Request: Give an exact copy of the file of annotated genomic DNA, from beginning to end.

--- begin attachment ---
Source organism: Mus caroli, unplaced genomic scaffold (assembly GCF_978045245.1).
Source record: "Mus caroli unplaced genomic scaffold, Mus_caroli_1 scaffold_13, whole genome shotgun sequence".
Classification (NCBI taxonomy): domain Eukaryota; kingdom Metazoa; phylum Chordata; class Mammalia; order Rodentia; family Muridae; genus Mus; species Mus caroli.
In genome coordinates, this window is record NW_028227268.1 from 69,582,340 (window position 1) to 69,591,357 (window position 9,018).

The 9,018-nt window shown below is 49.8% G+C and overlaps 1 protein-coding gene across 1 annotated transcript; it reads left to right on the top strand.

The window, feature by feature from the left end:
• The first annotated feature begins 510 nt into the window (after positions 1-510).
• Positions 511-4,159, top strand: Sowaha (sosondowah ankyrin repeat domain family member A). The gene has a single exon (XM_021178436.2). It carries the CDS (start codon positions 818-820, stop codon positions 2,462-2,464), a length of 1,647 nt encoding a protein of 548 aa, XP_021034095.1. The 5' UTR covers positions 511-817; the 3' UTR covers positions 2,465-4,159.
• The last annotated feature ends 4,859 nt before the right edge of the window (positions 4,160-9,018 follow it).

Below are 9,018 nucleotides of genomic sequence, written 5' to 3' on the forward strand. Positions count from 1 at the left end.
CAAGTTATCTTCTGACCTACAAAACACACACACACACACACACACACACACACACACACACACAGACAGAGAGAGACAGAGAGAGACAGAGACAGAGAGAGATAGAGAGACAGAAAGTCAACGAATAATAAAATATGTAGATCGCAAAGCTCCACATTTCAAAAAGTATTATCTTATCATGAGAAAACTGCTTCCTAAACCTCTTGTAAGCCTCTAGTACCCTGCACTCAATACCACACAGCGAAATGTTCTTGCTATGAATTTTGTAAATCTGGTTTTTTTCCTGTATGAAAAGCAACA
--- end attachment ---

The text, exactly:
Source organism: Mus caroli, unplaced genomic scaffold (assembly GCF_978045245.1).
Source record: "Mus caroli unplaced genomic scaffold, Mus_caroli_1 scaffold_13, whole genome shotgun sequence".
Classification (NCBI taxonomy): domain Eukaryota; kingdom Metazoa; phylum Chordata; class Mammalia; order Rodentia; family Muridae; genus Mus; species Mus caroli.
In genome coordinates, this window is record NW_028227268.1 from 69,582,340 (window position 1) to 69,591,357 (window position 9,018).

The 9,018-nt window shown below is 49.8% G+C and overlaps 1 protein-coding gene across 1 annotated transcript; it reads left to right on the top strand.

The window, feature by feature from the left end:
• The first annotated feature begins 510 nt into the window (after positions 1-510).
• Positions 511-4,159, top strand: Sowaha (sosondowah ankyrin repeat domain family member A). The gene has a single exon (XM_021178436.2). It carries the CDS (start codon positions 818-820, stop codon positions 2,462-2,464), a length of 1,647 nt encoding a protein of 548 aa, XP_021034095.1. The 5' UTR covers positions 511-817; the 3' UTR covers positions 2,465-4,159.
• The last annotated feature ends 4,859 nt before the right edge of the window (positions 4,160-9,018 follow it).

Below are 9,018 nucleotides of genomic sequence, written 5' to 3' on the forward strand. Positions count from 1 at the left end.
CAAGTTATCTTCTGACCTACAAAACACACACACACACACACACACACACACACACACACACACAGACAGAGAGAGACAGAGAGAGACAGAGACAGAGAGAGATAGAGAGACAGAAAGTCAACGAATAATAAAATATGTAGATCGCAAAGCTCCACATTTCAAAAAGTATTATCTTATCATGAGAAAACTGCTTCCTAAACCTCTTGTAAGCCTCTAGTACCCTGCACTCAATACCACACAGCGAAATGTTCTTGCTATGAATTTTGTAAATCTGGTTTTTTTCCTGTATGAAAAGCAACA